Journal of Pathology Informatics Journal of Pathology Informatics
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RESEARCH ARTICLE
Year : 2014  |  Volume : 5  |  Issue : 1  |  Page : 28

Automated quantification of aligned collagen for human breast carcinoma prognosis


1 Laboratory for Optical and Computational Instrumentation; Morgridge Institute for Research, Madison, WI 53715, USA
2 Laboratory for Optical and Computational Instrumentation, Madison, USA
3 Laboratory for Optical and Computational Instrumentation; Laboratory for Cell and Molecular Biology, University of Wisconsin at Madison, Madison, WI 53706, USA
4 Laboratory for Optical and Computational Instrumentation; Morgridge Institute for Research, Madison, WI 53715; Laboratory for Cell and Molecular Biology, University of Wisconsin at Madison, Madison, WI 53706, USA

Correspondence Address:
Kevin W Eliceiri
Laboratory for Optical and Computational Instrumentation; Morgridge Institute for Research, Madison, WI 53715; Laboratory for Cell and Molecular Biology, University of Wisconsin at Madison, WI 53706
USA
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Source of Support: None, Conflict of Interest: None


DOI: 10.4103/2153-3539.139707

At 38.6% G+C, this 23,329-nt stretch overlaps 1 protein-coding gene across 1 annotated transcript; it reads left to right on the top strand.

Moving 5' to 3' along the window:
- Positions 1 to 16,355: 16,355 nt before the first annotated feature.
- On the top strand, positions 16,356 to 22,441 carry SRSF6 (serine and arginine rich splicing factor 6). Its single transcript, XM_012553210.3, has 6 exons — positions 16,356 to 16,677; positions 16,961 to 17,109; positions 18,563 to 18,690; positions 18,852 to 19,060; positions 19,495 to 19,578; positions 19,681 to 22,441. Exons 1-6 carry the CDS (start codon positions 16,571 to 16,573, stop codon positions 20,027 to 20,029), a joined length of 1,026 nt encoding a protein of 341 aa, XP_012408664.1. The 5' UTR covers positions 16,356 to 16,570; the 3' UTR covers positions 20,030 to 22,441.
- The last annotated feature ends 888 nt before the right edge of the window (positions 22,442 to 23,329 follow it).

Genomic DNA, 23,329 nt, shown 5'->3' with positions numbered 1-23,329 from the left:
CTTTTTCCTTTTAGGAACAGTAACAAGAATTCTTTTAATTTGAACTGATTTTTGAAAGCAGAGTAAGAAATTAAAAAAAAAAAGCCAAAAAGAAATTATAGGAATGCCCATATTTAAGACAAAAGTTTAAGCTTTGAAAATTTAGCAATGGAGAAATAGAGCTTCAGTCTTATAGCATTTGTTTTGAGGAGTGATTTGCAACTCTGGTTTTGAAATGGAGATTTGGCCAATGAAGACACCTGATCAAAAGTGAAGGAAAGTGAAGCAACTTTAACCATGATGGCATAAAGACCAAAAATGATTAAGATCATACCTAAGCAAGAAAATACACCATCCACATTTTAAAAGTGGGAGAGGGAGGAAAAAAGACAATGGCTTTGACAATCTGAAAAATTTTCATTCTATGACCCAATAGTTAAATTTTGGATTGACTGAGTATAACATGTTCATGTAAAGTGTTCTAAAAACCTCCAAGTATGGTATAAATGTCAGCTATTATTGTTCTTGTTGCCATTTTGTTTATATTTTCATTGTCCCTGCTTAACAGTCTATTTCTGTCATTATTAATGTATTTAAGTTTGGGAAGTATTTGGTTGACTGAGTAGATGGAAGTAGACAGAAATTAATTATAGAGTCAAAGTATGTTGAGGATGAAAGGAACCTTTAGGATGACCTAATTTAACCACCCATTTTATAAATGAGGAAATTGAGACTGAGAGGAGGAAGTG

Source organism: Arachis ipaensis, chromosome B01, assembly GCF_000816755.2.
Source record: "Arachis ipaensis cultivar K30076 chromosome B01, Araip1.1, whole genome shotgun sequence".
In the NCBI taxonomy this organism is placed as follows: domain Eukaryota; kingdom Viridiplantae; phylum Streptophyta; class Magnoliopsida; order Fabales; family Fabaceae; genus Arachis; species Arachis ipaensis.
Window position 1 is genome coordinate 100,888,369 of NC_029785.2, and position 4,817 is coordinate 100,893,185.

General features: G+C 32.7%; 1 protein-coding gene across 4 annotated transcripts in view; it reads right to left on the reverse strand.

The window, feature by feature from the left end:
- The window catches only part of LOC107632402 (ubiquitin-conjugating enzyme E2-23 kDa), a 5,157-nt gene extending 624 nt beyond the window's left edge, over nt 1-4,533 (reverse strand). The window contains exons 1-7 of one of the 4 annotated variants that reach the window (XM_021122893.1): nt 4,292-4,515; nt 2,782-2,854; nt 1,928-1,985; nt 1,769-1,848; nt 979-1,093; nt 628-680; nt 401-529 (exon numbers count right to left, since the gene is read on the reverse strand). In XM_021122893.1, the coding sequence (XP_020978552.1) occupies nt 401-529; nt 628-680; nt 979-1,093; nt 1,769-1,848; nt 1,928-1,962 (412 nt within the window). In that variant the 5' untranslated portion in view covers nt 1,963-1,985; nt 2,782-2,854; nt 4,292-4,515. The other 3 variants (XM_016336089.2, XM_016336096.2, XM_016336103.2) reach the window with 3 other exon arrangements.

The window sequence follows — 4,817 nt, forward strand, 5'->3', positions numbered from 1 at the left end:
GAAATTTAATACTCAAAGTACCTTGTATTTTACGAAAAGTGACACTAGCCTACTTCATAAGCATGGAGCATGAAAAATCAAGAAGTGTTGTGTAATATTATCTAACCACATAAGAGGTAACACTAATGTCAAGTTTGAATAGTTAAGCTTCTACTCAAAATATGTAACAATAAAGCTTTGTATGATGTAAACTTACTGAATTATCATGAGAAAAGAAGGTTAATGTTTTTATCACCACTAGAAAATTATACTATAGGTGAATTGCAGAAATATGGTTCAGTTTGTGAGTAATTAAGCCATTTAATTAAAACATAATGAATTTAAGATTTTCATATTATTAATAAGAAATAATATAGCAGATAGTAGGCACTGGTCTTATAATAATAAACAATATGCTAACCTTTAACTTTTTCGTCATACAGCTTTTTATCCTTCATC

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Background: Mortality in cancer patients is directly attributable to the ability of cancer cells to metastasize to distant sites from the primary tumor. This migration of tumor cells begins with a remodeling of the local tumor microenvironment, including changes to the extracellular matrix and the recruitment of stromal cells, both of which facilitate invasion of tumor cells into the bloodstream. In breast cancer, it has been proposed that the alignment of collagen fibers surrounding tumor epithelial cells can serve as a quantitative image-based biomarker for survival of invasive ductal carcinoma patients. Specific types of collagen alignment have been identified for their prognostic value and now these tumor associated collagen signatures (TACS) are central to several clinical specimen imaging trials. Here, we implement the semi-automated acquisition and analysis of this TACS candidate biomarker and demonstrate a protocol that will allow consistent scoring to be performed throughout large patient cohorts. Methods: Using large field of view high resolution microscopy techniques, image processing and supervised learning methods, we are able to quantify and score features of collagen fiber alignment with respect to adjacent tumor-stromal boundaries. Results: Our semi-automated technique produced scores that have statistically significant correlation with scores generated by a panel of three human observers. In addition, our system generated classification scores that accurately predicted survival in a cohort of 196 breast cancer patients. Feature rank analysis reveals that TACS positive fibers are more well-aligned with each other, are of generally lower density, and terminate within or near groups of epithelial cells at larger angles of interaction. Conclusion: These results demonstrate the utility of a supervised learning protocol for streamlining the analysis of collagen alignment with respect to tumor stromal boundaries.


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